I was nervous when I first met him. It was the spring of 2008, the last leg in the hiring process to become headmaster of Pope John Paul II High School in Nashville. I was pretty sure my Iphone had given me bad GPS directions, as it landed me in a neighborhood somewhere in Hendersonville, TN, eighteen miles north of the Chancery. I came to a cul-de-sac, and I sat there in my car, staring at a two story home, uncertain. I decided to ring the doorbell. An older man answered the door, wearing casual clothes. I remember stammering. “I am probably in the wrong place.” “Probably not,” he said with a smile. “Are you Faustin?” “Yes, are you Bishop Choby?” “I am”, he said warmly. “Welcome to my home. Want some coffee?”
The interview was nothing like I expected. He never asked me about my philosophy of Catholic education, how I intended to run the school, the kind of teachers I might hire. Instead, he wanted to know about my wife and kids. He asked me what would make the move from Montgomery, Al difficult, and I told him that my wife’s parents, who lived there, were sick. He was very interested in them (and I remember three months later, when he first met my wife, he immediately asked her how they were doing.) I did most of the talking. At the end of our meeting, he stood up, gave me his cell phone number and said, “If you need anything, call me. Welcome to Nashville.”
Whatever anxiety I had about leaving my previous school of 23 years and moving to Nashville vanished that morning.
Because he was so accessible, and because he moved to a house literally in front of the high school, I came to know Bishop Choby well during my seven year tenure as headmaster of the school. He was a guy’s guy--he never liked talking about his physical health which had begun to fail him--and he’d quickly dismiss any concern directed to that end. He was a true southern gentleman, raised in Nashville, which meant he spoke VERY slowly, but that belied an agile mind, and he was careful with what he said and didn’t say, cognizant that he was bishop. He saw humor in things, and with a twinkle in his eye and a modest smile, could tell an excellent story. Even so, though he was always the most important person in the room, you got the sense he didn’t think that way about himself, evidencing a true Christian humility, listening well to what others had to say, and in so doing, challenging through his example those of us who (like me) talk too much.
When my wife’s father died in 2010, Bishop Choby called me on my cell phone and asked if he could talk to her. He told her he was sorry for her loss, and consoled her, saying he’d pray for her and her family. I remember her family was stunned when she told them that was the Bishop of Nashville she was just on the phone with, and that he was praying for them. He did the same thing when her mother died in 2011, and then again with me, when my father passed in 2014. Perhaps for those who have grown accustomed to his leadership as bishop, these kind of outreaches do not seem as remarkable as they truly are, but such was his “style” and the constancy of his pastoral care.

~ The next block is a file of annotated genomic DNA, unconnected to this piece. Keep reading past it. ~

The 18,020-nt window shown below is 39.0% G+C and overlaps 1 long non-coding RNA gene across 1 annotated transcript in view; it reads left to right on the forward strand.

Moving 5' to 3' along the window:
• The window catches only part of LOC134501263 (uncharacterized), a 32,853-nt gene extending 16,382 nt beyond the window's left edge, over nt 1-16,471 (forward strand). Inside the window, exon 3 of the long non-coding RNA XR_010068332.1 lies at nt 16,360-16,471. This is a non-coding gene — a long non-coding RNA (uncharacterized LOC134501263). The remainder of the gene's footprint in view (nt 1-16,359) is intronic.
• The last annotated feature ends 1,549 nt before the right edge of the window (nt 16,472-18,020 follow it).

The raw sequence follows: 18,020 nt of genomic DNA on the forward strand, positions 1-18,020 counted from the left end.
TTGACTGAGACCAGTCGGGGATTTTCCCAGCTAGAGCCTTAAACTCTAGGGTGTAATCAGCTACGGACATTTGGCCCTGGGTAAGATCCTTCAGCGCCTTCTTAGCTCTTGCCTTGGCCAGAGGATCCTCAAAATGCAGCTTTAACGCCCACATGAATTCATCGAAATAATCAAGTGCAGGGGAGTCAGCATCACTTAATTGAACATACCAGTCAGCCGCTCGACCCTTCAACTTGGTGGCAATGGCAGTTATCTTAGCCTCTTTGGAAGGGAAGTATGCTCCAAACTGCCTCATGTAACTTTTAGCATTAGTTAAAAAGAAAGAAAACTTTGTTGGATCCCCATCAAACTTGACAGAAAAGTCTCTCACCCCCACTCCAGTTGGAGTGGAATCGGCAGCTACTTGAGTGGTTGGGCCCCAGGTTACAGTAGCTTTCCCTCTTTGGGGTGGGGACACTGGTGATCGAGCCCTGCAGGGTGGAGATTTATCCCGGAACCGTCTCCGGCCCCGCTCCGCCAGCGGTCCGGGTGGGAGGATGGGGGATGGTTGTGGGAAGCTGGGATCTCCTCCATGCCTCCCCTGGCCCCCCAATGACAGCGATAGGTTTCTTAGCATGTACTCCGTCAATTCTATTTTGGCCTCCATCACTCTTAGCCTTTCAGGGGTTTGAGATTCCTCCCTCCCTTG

He rarely substituted his judgment for those whom he hired in Church ministry, allowing the various ministries within the diocese to run as their leadership saw fit. He trusted Therese Williams, my boss as superintendent of Catholic schools, Bill Whelan, the CFO of the archdiocese, and perhaps most of all, his pastors at the local parishes. He trusted me as headmaster, and my colleagues at Father Ryan, Jim McIntyre and Paul Davis. Allowing the diocese to be run as independent institutions occasionally led to messiness and some inefficiencies, but I think he made the deliberate choice to live with some of that because he honored the principle of subsidiarity and had faith in his people. I certainly felt his faith in me as leader of Pope John Paul II High School and reveled in the freedom he gave us to create a unique, interesting, and in the end, excellent Catholic school.
We are tempted today to measure leadership purely by the number of programs someone starts, or by efficiency measures, or by quantifiable results. Bishop Choby was not that kind of a leader, and though he never said so to me directly, I am pretty sure he abhorred any notion of a “business template” as a measure of Church ministry. Instead, he was first and foremost a priest and a pastor, which meant he cared about people and relationships before anything else, and gave himself to others, one person at a time.
The diocese of Nashville lost a good bishop and a really good man on June 3. But I suspect many would say, as I do, that they lost a very good friend as well. May God reward him generously for a life well lived.